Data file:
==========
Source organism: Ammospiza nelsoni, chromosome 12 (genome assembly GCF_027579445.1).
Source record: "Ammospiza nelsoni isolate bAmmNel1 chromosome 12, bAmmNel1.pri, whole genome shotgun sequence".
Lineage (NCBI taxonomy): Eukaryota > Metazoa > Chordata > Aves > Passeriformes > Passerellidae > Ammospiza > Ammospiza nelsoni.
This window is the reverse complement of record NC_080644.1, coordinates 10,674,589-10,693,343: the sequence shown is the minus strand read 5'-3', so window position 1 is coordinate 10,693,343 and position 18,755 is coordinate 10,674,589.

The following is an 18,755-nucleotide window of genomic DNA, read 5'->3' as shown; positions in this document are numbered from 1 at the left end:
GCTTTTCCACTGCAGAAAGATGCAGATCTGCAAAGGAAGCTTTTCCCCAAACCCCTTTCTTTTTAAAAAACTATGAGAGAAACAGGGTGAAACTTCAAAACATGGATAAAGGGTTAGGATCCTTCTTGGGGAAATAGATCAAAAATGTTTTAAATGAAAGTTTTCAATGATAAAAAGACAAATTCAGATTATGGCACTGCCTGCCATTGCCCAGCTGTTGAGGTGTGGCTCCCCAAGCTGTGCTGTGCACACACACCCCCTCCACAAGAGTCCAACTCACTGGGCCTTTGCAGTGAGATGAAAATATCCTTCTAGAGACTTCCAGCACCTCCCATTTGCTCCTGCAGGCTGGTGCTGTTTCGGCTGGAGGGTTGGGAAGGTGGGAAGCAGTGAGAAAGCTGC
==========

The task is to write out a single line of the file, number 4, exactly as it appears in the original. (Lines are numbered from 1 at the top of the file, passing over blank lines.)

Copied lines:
This window is the reverse complement of record NC_080644.1, coordinates 10,674,589-10,693,343: the sequence shown is the minus strand read 5'-3', so window position 1 is coordinate 10,693,343 and position 18,755 is coordinate 10,674,589.